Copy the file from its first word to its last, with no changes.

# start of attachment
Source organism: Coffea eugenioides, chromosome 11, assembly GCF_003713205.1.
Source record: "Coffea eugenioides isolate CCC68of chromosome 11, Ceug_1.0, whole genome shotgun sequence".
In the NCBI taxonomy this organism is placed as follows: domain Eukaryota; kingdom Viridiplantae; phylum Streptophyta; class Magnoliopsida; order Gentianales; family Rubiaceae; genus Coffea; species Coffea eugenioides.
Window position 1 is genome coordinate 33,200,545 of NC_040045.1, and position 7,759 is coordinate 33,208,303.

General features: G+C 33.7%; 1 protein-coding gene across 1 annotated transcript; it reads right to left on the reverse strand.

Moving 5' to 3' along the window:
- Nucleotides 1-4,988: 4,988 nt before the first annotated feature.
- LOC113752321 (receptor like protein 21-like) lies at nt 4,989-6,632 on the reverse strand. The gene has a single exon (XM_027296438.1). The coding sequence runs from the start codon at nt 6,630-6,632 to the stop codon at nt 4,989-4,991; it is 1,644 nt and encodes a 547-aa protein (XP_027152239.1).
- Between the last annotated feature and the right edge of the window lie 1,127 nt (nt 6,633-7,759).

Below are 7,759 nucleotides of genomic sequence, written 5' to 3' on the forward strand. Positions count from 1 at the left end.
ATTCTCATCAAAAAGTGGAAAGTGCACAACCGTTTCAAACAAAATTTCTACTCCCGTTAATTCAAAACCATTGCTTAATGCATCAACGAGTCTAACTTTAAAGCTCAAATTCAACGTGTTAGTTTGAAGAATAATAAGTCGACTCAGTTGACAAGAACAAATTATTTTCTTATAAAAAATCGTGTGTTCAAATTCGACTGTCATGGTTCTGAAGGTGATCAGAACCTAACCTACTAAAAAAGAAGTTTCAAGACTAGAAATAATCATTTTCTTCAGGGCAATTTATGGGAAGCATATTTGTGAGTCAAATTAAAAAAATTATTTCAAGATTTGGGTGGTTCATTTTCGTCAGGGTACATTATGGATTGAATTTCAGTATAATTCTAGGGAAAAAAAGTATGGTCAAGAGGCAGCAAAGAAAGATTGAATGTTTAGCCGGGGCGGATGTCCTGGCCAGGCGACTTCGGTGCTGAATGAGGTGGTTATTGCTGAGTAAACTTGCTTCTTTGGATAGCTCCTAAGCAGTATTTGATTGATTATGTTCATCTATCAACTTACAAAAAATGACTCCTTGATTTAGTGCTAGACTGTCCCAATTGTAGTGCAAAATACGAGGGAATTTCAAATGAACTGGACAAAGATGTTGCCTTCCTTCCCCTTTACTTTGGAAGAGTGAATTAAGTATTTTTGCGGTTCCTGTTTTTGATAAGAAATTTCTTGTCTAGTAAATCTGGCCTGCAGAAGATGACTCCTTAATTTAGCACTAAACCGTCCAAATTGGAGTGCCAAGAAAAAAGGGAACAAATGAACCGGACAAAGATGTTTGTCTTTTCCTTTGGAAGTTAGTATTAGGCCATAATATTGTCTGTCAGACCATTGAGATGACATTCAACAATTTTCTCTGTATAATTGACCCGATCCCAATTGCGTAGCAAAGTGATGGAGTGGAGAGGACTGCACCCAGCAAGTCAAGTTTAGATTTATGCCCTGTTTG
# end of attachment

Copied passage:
Source organism: Coffea eugenioides, chromosome 11, assembly GCF_003713205.1.
Source record: "Coffea eugenioides isolate CCC68of chromosome 11, Ceug_1.0, whole genome shotgun sequence".
In the NCBI taxonomy this organism is placed as follows: domain Eukaryota; kingdom Viridiplantae; phylum Streptophyta; class Magnoliopsida; order Gentianales; family Rubiaceae; genus Coffea; species Coffea eugenioides.
Window position 1 is genome coordinate 33,200,545 of NC_040045.1, and position 7,759 is coordinate 33,208,303.

General features: G+C 33.7%; 1 protein-coding gene across 1 annotated transcript; it reads right to left on the reverse strand.

Moving 5' to 3' along the window:
- Nucleotides 1-4,988: 4,988 nt before the first annotated feature.
- LOC113752321 (receptor like protein 21-like) lies at nt 4,989-6,632 on the reverse strand. The gene has a single exon (XM_027296438.1). The coding sequence runs from the start codon at nt 6,630-6,632 to the stop codon at nt 4,989-4,991; it is 1,644 nt and encodes a 547-aa protein (XP_027152239.1).
- Between the last annotated feature and the right edge of the window lie 1,127 nt (nt 6,633-7,759).

Below are 7,759 nucleotides of genomic sequence, written 5' to 3' on the forward strand. Positions count from 1 at the left end.
ATTCTCATCAAAAAGTGGAAAGTGCACAACCGTTTCAAACAAAATTTCTACTCCCGTTAATTCAAAACCATTGCTTAATGCATCAACGAGTCTAACTTTAAAGCTCAAATTCAACGTGTTAGTTTGAAGAATAATAAGTCGACTCAGTTGACAAGAACAAATTATTTTCTTATAAAAAATCGTGTGTTCAAATTCGACTGTCATGGTTCTGAAGGTGATCAGAACCTAACCTACTAAAAAAGAAGTTTCAAGACTAGAAATAATCATTTTCTTCAGGGCAATTTATGGGAAGCATATTTGTGAGTCAAATTAAAAAAATTATTTCAAGATTTGGGTGGTTCATTTTCGTCAGGGTACATTATGGATTGAATTTCAGTATAATTCTAGGGAAAAAAAGTATGGTCAAGAGGCAGCAAAGAAAGATTGAATGTTTAGCCGGGGCGGATGTCCTGGCCAGGCGACTTCGGTGCTGAATGAGGTGGTTATTGCTGAGTAAACTTGCTTCTTTGGATAGCTCCTAAGCAGTATTTGATTGATTATGTTCATCTATCAACTTACAAAAAATGACTCCTTGATTTAGTGCTAGACTGTCCCAATTGTAGTGCAAAATACGAGGGAATTTCAAATGAACTGGACAAAGATGTTGCCTTCCTTCCCCTTTACTTTGGAAGAGTGAATTAAGTATTTTTGCGGTTCCTGTTTTTGATAAGAAATTTCTTGTCTAGTAAATCTGGCCTGCAGAAGATGACTCCTTAATTTAGCACTAAACCGTCCAAATTGGAGTGCCAAGAAAAAAGGGAACAAATGAACCGGACAAAGATGTTTGTCTTTTCCTTTGGAAGTTAGTATTAGGCCATAATATTGTCTGTCAGACCATTGAGATGACATTCAACAATTTTCTCTGTATAATTGACCCGATCCCAATTGCGTAGCAAAGTGATGGAGTGGAGAGGACTGCACCCAGCAAGTCAAGTTTAGATTTATGCCCTGTTTG